The last couple of months have seen a massive shift in employees worldwide working remotely. While there are many industries in which this was already the norm, an unprecedented amount of staff traditionally office-bound have adjusted to working in a completely different environment.
To say that many were unprepared for such a swift change would be an understatement. I’d make the case that this shift has been not only dramatic but problematic as well. Anytime provisions are made on the fly, mistakes are made, proper communication is put on hold, and employees are left confused.
What we are experiencing today isn’t the norm for remote work: work/life balance is thrown out the window with staff stuck at home with bored kids, energetic pets, and the stress of a worldwide pandemic on top of it all.
As a business leader, it can be challenging to decipher how best to navigate the ‘new normal.’
Let’s review some things to consider.
Perhaps the most critical aspect of any organization is the ability to communicate effectively from within. When staff is offsite, this is even more so the case, especially because the in-person communication staff is used to didn’t prepare them for working from other locations. It is for this reason that leaders need to accommodate and offer simple and effective ways to converse, for example, video conferencing and instant messaging. While these technologies are beneficial, it should be noted that there will no doubt be lapses in communication thanks to the new mode of working and added stress.
While it is difficult to replace the effectiveness of in-person conversations, the use of regular activities like team check-ins and weekly meetings will help ensure everyone is on the same page and productive. Of course, as we know, back to back meetings can be draining, so try to limit the number and the overall time so as not to overwhelm participants.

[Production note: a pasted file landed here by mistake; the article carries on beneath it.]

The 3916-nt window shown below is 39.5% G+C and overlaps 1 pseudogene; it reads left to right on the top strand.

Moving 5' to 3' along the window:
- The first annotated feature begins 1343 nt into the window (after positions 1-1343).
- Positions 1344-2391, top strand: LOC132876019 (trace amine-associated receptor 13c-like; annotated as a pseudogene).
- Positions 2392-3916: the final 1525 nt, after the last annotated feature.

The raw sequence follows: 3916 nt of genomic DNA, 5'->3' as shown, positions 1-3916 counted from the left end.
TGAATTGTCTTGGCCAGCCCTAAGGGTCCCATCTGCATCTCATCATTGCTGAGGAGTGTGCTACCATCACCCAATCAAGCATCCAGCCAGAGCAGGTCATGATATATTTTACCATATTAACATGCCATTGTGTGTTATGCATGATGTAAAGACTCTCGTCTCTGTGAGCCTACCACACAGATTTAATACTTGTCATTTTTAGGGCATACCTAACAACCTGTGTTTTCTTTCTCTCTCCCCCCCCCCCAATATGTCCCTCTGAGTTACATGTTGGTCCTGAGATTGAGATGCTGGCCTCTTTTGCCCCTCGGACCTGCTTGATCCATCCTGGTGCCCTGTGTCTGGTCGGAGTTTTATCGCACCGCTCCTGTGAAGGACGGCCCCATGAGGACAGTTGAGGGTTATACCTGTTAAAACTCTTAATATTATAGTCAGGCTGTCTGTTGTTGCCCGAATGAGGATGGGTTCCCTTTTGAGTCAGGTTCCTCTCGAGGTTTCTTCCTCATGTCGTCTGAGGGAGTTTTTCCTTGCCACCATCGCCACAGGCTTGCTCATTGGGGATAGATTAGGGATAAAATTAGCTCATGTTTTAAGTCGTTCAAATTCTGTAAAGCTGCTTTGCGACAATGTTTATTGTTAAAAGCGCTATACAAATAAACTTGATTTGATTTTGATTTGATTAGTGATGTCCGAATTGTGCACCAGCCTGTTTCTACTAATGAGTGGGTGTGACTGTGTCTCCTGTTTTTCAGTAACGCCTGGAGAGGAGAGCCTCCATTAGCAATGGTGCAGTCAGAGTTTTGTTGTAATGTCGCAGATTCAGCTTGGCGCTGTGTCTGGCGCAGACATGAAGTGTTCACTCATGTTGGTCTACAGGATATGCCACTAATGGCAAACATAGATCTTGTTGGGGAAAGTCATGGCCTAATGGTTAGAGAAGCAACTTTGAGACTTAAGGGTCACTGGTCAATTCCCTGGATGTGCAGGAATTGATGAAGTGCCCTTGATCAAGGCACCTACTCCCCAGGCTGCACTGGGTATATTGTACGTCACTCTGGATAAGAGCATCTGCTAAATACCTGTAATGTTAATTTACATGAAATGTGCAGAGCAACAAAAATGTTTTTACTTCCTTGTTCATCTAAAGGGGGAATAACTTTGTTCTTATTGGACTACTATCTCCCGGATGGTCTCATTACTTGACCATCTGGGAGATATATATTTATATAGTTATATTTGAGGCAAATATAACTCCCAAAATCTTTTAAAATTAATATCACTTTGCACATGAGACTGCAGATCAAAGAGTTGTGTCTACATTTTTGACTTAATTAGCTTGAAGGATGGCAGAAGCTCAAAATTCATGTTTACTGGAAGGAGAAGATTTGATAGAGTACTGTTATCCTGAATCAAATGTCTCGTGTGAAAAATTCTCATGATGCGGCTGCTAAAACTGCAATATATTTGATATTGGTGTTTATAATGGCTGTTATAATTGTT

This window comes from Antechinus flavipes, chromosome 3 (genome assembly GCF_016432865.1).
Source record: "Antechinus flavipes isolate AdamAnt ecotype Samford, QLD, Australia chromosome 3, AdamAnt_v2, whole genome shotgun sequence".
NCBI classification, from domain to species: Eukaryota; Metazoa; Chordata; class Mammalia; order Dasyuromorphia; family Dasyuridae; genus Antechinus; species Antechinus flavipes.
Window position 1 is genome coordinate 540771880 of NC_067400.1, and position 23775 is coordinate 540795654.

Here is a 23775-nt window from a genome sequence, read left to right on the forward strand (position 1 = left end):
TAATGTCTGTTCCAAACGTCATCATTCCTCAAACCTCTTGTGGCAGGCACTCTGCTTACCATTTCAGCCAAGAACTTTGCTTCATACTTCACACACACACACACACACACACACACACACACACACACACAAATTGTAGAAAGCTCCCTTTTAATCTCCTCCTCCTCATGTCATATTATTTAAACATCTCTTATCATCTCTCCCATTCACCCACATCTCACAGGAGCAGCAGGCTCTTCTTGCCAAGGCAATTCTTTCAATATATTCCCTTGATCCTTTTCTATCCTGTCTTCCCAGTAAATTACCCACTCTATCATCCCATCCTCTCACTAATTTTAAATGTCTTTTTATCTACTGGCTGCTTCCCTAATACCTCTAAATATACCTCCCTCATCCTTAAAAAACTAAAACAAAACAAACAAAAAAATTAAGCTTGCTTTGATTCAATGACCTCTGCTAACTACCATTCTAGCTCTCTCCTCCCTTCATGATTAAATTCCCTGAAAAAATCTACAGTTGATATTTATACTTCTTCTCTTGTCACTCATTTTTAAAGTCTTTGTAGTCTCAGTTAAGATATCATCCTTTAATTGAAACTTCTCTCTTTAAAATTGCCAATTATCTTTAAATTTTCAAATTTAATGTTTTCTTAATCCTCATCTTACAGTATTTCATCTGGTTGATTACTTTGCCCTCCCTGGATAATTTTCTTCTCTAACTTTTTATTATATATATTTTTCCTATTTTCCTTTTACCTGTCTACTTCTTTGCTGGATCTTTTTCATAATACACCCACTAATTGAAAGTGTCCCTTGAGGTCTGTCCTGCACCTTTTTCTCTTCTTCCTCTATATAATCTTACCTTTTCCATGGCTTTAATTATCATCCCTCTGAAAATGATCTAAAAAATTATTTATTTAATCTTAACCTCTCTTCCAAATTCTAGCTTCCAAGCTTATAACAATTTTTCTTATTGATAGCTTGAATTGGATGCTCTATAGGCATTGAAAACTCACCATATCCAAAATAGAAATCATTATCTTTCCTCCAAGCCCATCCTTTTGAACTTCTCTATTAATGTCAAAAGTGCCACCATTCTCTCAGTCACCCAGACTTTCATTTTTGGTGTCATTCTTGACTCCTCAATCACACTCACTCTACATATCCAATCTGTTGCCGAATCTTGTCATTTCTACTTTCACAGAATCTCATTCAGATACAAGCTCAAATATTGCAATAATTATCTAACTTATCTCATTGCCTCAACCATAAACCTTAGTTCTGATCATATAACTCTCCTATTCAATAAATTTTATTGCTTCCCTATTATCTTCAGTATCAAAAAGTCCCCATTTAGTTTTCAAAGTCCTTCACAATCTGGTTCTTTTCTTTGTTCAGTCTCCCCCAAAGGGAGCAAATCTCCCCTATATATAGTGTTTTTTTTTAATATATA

The truth of the matter is everyone is pretty stressed right now. No matter the exact reason for that stress, leaders need to be understanding and wary of this fact. Also, consider that some employees may be overwhelmed with work, others may have very little to do remotely, and some may be struggling to focus altogether. We simply cannot expect someone who usually works in an office setting to suddenly work those same hours from home while balancing their mental and physical health, as well as the health of their family members. Consider giving employees a bit more freedom when it comes to what they feel they can and cannot accomplish and what time of the day they can be most productive. While having structure is helpful, in this case, leaders need to trust that their staff will accomplish what they need to when they can.
One thing that should never be overlooked in a remote work situation is security. Just like at the office, implement firewalls, utilize strong passwords, and protect networks. Cybercriminals are on the prowl with COVID-19 themed phishing schemes, convincing people to ‘donate’ money or download malware. It is for this reason, email security and employee training must be enhanced. Chances are, staff will be distracted and less likely to spot a phishing email – remind them what to look for and share current examples that are likely to hit their inboxes.
The past couple of months have been traumatic and not exactly easy, but once everything returns to some semblance of normalcy, I think we’ll see many staying home regardless. If we can overcome the challenges associated with remote work now, it will only make it easier for the future.